The Federal Government has agreed to pay N88billion as compensation to 493 identified victims of the last civil war, demining and reconstructions of some communities ravaged by the war.
The Fed Govt also agreed to construct one block of 10 classrooms for 50 communities currently barred from using their school facilities because of the presence of bombs and other post war relics
These formed part of the terms of a settlement agreement entered into by the the Federal Government and the representatives of the affected communities spread across some states in the South-east, South-south and part of North-Central geo-political zones of the country.
The states are Imo, Anambra, Rivers, Akwa Ibom, Delta, Ebonyi, Abia, Enugu, Cross River and Benue
The agreement was yesterday in Abuja by the Community Court of the Economic Community of West African States (ECOWAS) as its judgment in one of the three suits filed by the victims, marked: ECW/CCJ/APP/06/2012; between Vincent Agu and 19 others v. Federal Republic of Nigeria (FRN) and 5 others.
Parties to the suit also agreed that the terms of settlement shall operate as “full and final settlement of all claims” arising from the suit marked: ECW/CCJ/APP/06/2012 and two other suits filed on the same issue.
The other suits covered by the agreement are: ECW/CCJ/APP/10/2014 (Dr. Sam Emeka Ukaegbu & 7 others v. President, FRN & 6 others) and ECW/CCJ/APP/11/2014 (Placid Ihekwoaba & 19 others v. President, FRN & 6 others).
By the agreement, N50b of the N88b is for full and final compensation to the victims (for the physical injuries they suffered), their families and communities for having been deprived of the use of their farmlands since the cessation of the civil war hostilities in 1970 owing to the continued presence of mines and other post-war ordnances.
The remaining N38b is for “the total demining and destruction, rebuilding of public buildings, mine centre activities, construction of classrooms, provision of prosthetics” and all other related items as listed in Schedule 4(2) of the terms of settlement.
The amount, by the agreement, is to be paid by the FG within 45 days after the ECOWAS Court’s adoption of the agreement as its judgment in final resolution of the dispute between parties.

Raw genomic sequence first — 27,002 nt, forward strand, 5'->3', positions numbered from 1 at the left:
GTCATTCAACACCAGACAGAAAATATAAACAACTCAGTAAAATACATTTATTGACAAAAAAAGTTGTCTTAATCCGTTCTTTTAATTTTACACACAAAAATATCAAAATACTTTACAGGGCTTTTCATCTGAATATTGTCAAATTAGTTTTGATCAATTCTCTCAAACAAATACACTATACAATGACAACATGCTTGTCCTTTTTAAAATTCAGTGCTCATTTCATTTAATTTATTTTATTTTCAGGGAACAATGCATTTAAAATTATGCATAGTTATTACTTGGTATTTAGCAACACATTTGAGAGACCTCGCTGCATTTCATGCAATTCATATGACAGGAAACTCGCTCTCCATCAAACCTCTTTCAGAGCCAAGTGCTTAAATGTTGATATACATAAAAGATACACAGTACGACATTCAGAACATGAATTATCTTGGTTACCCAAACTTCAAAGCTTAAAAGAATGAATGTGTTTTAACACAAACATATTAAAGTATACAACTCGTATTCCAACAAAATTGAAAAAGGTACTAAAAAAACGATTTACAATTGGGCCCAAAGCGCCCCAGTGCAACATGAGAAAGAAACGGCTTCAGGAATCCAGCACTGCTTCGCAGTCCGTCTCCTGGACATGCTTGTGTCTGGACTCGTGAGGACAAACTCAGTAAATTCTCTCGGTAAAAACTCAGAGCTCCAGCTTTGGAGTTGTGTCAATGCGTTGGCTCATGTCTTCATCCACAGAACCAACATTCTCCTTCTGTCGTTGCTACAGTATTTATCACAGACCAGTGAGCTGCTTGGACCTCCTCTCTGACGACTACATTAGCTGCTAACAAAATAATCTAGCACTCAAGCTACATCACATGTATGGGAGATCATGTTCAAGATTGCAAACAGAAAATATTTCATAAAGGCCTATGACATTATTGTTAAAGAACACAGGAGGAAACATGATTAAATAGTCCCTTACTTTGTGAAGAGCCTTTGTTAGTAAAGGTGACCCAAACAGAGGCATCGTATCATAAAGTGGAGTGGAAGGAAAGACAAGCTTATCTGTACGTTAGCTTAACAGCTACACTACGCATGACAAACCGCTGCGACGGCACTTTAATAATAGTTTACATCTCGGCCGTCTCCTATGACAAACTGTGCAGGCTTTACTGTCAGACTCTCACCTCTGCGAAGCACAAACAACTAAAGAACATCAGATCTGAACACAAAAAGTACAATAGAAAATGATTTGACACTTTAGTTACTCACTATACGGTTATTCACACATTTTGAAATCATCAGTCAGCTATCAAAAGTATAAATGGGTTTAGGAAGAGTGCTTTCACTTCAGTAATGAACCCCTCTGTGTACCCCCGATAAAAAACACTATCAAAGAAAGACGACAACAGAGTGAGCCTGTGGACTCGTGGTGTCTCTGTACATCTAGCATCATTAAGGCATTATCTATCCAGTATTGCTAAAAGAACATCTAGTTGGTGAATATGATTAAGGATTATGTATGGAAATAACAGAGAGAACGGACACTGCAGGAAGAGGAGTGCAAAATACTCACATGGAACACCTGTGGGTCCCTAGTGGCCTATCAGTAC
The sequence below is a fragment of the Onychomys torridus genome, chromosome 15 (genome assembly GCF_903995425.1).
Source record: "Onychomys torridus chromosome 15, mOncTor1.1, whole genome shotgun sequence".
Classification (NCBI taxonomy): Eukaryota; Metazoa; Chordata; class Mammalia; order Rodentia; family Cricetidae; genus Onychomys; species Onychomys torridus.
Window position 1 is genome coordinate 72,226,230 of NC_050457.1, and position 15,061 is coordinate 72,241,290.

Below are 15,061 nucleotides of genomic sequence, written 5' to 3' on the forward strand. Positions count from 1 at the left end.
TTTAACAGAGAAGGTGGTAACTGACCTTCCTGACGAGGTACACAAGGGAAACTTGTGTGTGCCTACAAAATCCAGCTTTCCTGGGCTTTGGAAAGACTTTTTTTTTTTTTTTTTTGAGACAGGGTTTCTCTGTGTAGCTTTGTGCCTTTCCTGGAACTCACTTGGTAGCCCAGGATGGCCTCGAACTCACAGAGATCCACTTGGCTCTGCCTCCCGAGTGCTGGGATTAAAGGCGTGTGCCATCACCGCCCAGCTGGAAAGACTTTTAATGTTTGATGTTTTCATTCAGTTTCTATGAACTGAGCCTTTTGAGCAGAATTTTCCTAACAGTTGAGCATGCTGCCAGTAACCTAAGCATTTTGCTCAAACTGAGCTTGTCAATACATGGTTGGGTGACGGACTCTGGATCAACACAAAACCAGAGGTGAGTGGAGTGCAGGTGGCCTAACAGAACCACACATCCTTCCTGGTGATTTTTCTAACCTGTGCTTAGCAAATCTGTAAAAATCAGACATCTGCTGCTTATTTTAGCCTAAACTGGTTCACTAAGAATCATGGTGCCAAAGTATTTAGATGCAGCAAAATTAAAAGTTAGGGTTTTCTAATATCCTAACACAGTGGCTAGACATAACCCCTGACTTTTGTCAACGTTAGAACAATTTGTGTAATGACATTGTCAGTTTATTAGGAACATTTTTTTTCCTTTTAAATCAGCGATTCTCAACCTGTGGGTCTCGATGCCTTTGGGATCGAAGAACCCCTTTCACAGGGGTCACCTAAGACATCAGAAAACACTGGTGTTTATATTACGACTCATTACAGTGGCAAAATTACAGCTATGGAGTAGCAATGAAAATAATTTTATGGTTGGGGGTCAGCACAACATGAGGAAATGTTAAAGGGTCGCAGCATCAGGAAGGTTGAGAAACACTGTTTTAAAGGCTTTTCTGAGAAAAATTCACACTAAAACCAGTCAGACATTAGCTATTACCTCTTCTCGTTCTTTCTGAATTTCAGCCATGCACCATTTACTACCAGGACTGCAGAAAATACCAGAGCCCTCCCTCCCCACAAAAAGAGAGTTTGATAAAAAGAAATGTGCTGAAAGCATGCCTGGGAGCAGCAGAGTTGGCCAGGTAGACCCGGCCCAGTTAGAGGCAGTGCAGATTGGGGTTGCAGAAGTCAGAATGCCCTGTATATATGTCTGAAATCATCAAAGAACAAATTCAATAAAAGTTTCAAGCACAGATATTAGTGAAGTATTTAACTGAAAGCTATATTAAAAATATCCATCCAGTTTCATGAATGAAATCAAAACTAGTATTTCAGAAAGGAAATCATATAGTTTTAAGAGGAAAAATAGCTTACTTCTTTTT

Other terms contained in the agreement include that:
*The Federal Republic of Nigeria (FRN) undertakes to mobilise the 4th and 5th respondents (RSB Holdings Nigeria Ltd and Deminers Concept Nig Ltd) back to complete the final phase of the on-going removal and destruction of post-war lethal materials, the firms, having satisfactorily carried out the first phase of the contract.
Parties acknowledged that the firms were earlier engaged by the FG in 2009 for the first phase, during which they recovered and destroyed 17,000 bombs, while 1,317 are still being kept at the mine Action Centre, Owerri, Imo State.
It was also acknowledged that during the first phase, 685 persons were selected and classified as survivors, out of which 493, including the applicants on record, were confirmed as victims of either landmines or other dangerous military ordnance including locally fabricated weapons, hence their entitlement to the compensation, including their families and communities.
*That a special purpose vehicle, comprising of all the necessary stakeholders, shall be created for the implementation of the activities contained in Schedule 4(2) of the terms of settlement to ensure transparency.
*That the FRN undertakes to set up, in the South east, the National Mine Action Centre in Owerri, Imo State and to ensure that every landmine, unexploded ordinance and explosive remnants of war discovered in the course of the job should be completely destroyed.
*The FRN undertakes to rebuild and or rehabilitate all public/private buildings already identified in the enumerated exercise by the contractors herein, as having been affected by the war or used either as military facility of refugee camp during the war, as contained in Schedule 2 of this term of settlement.
At the commencement of proceedings yesterday, lawyer to the applicants, Alex Williams told the court that after four years of negotiations, parties have finally agreed to some terms, which they filed before the court on October 24 this year.
He said the business of the day was for the court to adopt the terms of settlement as its judgment in the case.
Lawyers to the 1st, 2nd. 3rd and 6th respondents, Sola Egbeyinka and lawyer to the 4th and 5th respondents, Charles Uhegbu agreed with Williams to the effect that the business of the day was for the court to adopt the terms of settlement filed by parties.
The terms of settlement was endorsed by all lawyers in the case and representatives of stakeholders and interested parties.
Following the agreement by lawyers in the case that their terms of settlement be adopted, a three-man panel of the court led by Justice Friday Chijioke Nwoke adopted the terms of settlement as its judgment.